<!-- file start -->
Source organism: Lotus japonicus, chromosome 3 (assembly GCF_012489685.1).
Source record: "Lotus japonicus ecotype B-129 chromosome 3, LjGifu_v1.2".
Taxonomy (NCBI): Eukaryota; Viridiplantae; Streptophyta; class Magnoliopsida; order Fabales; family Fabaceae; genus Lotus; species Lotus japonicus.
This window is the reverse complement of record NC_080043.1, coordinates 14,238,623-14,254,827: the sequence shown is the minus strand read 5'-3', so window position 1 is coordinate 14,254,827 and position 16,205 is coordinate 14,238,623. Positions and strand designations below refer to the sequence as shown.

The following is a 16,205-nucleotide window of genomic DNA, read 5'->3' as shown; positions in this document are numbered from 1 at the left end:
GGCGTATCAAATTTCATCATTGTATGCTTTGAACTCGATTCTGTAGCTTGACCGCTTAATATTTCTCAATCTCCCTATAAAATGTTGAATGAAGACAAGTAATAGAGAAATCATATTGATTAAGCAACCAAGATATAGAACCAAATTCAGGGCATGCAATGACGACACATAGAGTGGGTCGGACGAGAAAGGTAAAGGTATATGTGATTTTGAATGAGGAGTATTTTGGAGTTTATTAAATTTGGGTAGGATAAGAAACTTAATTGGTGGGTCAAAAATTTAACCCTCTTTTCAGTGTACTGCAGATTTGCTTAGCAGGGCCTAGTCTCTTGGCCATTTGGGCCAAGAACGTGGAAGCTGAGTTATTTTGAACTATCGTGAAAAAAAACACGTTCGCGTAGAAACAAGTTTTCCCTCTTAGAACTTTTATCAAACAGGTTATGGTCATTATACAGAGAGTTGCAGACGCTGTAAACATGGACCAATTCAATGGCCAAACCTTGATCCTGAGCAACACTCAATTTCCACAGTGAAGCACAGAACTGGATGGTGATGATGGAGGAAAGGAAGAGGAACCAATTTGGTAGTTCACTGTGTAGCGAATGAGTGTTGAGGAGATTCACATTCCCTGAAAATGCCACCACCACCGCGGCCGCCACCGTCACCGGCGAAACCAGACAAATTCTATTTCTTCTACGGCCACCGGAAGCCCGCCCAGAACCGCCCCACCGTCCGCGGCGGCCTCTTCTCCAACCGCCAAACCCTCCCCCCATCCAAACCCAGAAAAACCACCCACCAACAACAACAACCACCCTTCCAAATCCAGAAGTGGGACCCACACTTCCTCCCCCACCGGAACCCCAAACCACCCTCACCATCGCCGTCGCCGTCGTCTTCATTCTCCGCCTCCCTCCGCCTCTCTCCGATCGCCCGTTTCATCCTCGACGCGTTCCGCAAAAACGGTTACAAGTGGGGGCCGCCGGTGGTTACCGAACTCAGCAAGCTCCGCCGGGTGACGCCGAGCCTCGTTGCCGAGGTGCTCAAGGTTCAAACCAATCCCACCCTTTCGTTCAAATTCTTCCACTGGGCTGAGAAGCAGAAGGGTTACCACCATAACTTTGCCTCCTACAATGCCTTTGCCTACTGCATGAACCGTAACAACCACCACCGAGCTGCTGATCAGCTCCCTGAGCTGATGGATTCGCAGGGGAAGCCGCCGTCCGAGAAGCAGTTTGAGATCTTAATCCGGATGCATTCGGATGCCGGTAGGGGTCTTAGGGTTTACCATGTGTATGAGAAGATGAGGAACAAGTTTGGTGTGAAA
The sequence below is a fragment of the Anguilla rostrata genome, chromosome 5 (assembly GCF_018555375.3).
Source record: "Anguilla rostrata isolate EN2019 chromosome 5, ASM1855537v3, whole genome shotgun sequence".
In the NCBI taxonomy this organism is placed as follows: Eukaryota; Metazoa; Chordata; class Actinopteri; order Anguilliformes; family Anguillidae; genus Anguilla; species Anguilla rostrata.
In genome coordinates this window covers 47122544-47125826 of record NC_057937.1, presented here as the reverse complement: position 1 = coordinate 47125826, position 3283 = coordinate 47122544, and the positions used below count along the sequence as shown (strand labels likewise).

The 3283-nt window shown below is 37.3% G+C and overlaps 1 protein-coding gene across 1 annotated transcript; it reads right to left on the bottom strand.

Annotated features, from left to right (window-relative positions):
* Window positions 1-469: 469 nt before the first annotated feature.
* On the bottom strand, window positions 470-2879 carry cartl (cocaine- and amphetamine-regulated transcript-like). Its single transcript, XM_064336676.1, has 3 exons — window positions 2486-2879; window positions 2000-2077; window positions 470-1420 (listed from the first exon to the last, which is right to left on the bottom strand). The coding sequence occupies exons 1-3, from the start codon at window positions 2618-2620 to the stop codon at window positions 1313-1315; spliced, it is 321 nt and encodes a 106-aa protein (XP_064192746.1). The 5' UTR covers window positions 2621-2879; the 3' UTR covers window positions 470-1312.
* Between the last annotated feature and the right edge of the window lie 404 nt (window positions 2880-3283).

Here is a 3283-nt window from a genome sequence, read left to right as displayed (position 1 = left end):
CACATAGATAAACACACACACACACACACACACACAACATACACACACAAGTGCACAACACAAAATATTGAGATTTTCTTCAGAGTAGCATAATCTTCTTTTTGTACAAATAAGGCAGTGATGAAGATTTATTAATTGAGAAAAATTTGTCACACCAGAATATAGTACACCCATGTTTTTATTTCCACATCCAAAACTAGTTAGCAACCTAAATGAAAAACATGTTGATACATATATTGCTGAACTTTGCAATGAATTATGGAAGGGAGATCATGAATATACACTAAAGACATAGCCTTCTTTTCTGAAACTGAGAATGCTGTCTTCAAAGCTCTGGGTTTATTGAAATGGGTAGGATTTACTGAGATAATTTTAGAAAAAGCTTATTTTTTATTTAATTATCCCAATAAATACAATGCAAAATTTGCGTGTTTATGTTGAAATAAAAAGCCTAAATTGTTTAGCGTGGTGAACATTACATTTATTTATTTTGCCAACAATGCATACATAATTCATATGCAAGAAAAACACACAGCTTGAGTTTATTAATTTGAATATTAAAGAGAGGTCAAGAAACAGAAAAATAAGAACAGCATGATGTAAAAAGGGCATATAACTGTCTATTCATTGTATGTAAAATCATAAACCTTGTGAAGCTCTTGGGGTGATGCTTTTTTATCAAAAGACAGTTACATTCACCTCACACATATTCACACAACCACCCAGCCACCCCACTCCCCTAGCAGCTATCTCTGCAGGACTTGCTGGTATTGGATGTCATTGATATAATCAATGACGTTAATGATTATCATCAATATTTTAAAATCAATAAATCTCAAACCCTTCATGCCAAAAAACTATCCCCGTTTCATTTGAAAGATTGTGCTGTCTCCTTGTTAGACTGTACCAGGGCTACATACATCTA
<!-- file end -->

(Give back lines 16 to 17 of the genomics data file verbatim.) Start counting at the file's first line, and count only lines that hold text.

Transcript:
Here is a 3283-nt window from a genome sequence, read left to right as displayed (position 1 = left end):
CACATAGATAAACACACACACACACACACACACACAACATACACACACAAGTGCACAACACAAAATATTGAGATTTTCTTCAGAGTAGCATAATCTTCTTTTTGTACAAATAAGGCAGTGATGAAGATTTATTAATTGAGAAAAATTTGTCACACCAGAATATAGTACACCCATGTTTTTATTTCCACATCCAAAACTAGTTAGCAACCTAAATGAAAAACATGTTGATACATATATTGCTGAACTTTGCAATGAATTATGGAAGGGAGATCATGAATATACACTAAAGACATAGCCTTCTTTTCTGAAACTGAGAATGCTGTCTTCAAAGCTCTGGGTTTATTGAAATGGGTAGGATTTACTGAGATAATTTTAGAAAAAGCTTATTTTTTATTTAATTATCCCAATAAATACAATGCAAAATTTGCGTGTTTATGTTGAAATAAAAAGCCTAAATTGTTTAGCGTGGTGAACATTACATTTATTTATTTTGCCAACAATGCATACATAATTCATATGCAAGAAAAACACACAGCTTGAGTTTATTAATTTGAATATTAAAGAGAGGTCAAGAAACAGAAAAATAAGAACAGCATGATGTAAAAAGGGCATATAACTGTCTATTCATTGTATGTAAAATCATAAACCTTGTGAAGCTCTTGGGGTGATGCTTTTTTATCAAAAGACAGTTACATTCACCTCACACATATTCACACAACCACCCAGCCACCCCACTCCCCTAGCAGCTATCTCTGCAGGACTTGCTGGTATTGGATGTCATTGATATAATCAATGACGTTAATGATTATCATCAATATTTTAAAATCAATAAATCTCAAACCCTTCATGCCAAAAAACTATCCCCGTTTCATTTGAAAGATTGTGCTGTCTCCTTGTTAGACTGTACCAGGGCTACATACATCTA